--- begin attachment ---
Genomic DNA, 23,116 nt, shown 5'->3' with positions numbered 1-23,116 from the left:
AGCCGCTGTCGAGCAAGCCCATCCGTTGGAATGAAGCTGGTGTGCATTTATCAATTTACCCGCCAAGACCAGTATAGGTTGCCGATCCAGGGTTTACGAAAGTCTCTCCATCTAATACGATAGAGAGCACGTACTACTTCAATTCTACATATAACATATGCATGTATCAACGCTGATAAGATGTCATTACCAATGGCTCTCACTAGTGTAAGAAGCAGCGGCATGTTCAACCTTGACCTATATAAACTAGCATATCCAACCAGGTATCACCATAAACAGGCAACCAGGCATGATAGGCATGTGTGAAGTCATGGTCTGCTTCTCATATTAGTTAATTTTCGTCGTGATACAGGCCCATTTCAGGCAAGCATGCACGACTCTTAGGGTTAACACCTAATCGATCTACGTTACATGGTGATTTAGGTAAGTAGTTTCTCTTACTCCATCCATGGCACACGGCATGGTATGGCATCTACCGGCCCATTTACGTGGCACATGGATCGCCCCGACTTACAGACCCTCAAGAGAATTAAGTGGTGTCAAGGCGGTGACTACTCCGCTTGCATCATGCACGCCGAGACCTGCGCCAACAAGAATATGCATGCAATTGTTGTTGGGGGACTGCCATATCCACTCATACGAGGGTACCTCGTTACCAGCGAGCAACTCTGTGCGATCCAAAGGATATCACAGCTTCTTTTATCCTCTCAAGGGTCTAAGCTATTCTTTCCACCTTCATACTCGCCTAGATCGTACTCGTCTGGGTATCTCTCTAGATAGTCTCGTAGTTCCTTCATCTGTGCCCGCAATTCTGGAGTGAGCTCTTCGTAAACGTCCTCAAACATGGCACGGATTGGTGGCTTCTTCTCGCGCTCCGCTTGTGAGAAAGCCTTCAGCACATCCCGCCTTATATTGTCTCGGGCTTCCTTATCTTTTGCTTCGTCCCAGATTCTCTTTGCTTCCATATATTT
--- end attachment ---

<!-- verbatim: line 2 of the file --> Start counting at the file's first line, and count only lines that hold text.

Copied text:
AGCCGCTGTCGAGCAAGCCCATCCGTTGGAATGAAGCTGGTGTGCATTTATCAATTTACCCGCCAAGACCAGTATAGGTTGCCGATCCAGGGTTTACGAAAGTCTCTCCATCTAATACGATAGAGAGCACGTACTACTTCAATTCTACATATAACATATGCATGTATCAACGCTGATAAGATGTCATTACCAATGGCTCTCACTAGTGTAAGAAGCAGCGGCATGTTCAACCTTGACCTATATAAACTAGCATATCCAACCAGGTATCACCATAAACAGGCAACCAGGCATGATAGGCATGTGTGAAGTCATGGTCTGCTTCTCATATTAGTTAATTTTCGTCGTGATACAGGCCCATTTCAGGCAAGCATGCACGACTCTTAGGGTTAACACCTAATCGATCTACGTTACATGGTGATTTAGGTAAGTAGTTTCTCTTACTCCATCCATGGCACACGGCATGGTATGGCATCTACCGGCCCATTTACGTGGCACATGGATCGCCCCGACTTACAGACCCTCAAGAGAATTAAGTGGTGTCAAGGCGGTGACTACTCCGCTTGCATCATGCACGCCGAGACCTGCGCCAACAAGAATATGCATGCAATTGTTGTTGGGGGACTGCCATATCCACTCATACGAGGGTACCTCGTTACCAGCGAGCAACTCTGTGCGATCCAAAGGATATCACAGCTTCTTTTATCCTCTCAAGGGTCTAAGCTATTCTTTCCACCTTCATACTCGCCTAGATCGTACTCGTCTGGGTATCTCTCTAGATAGTCTCGTAGTTCCTTCATCTGTGCCCGCAATTCTGGAGTGAGCTCTTCGTAAACGTCCTCAAACATGGCACGGATTGGTGGCTTCTTCTCGCGCTCCGCTTGTGAGAAAGCCTTCAGCACATCCCGCCTTATATTGTCTCGGGCTTCCTTATCTTTTGCTTCGTCCCAGATTCTCTTTGCTTCCATATATTT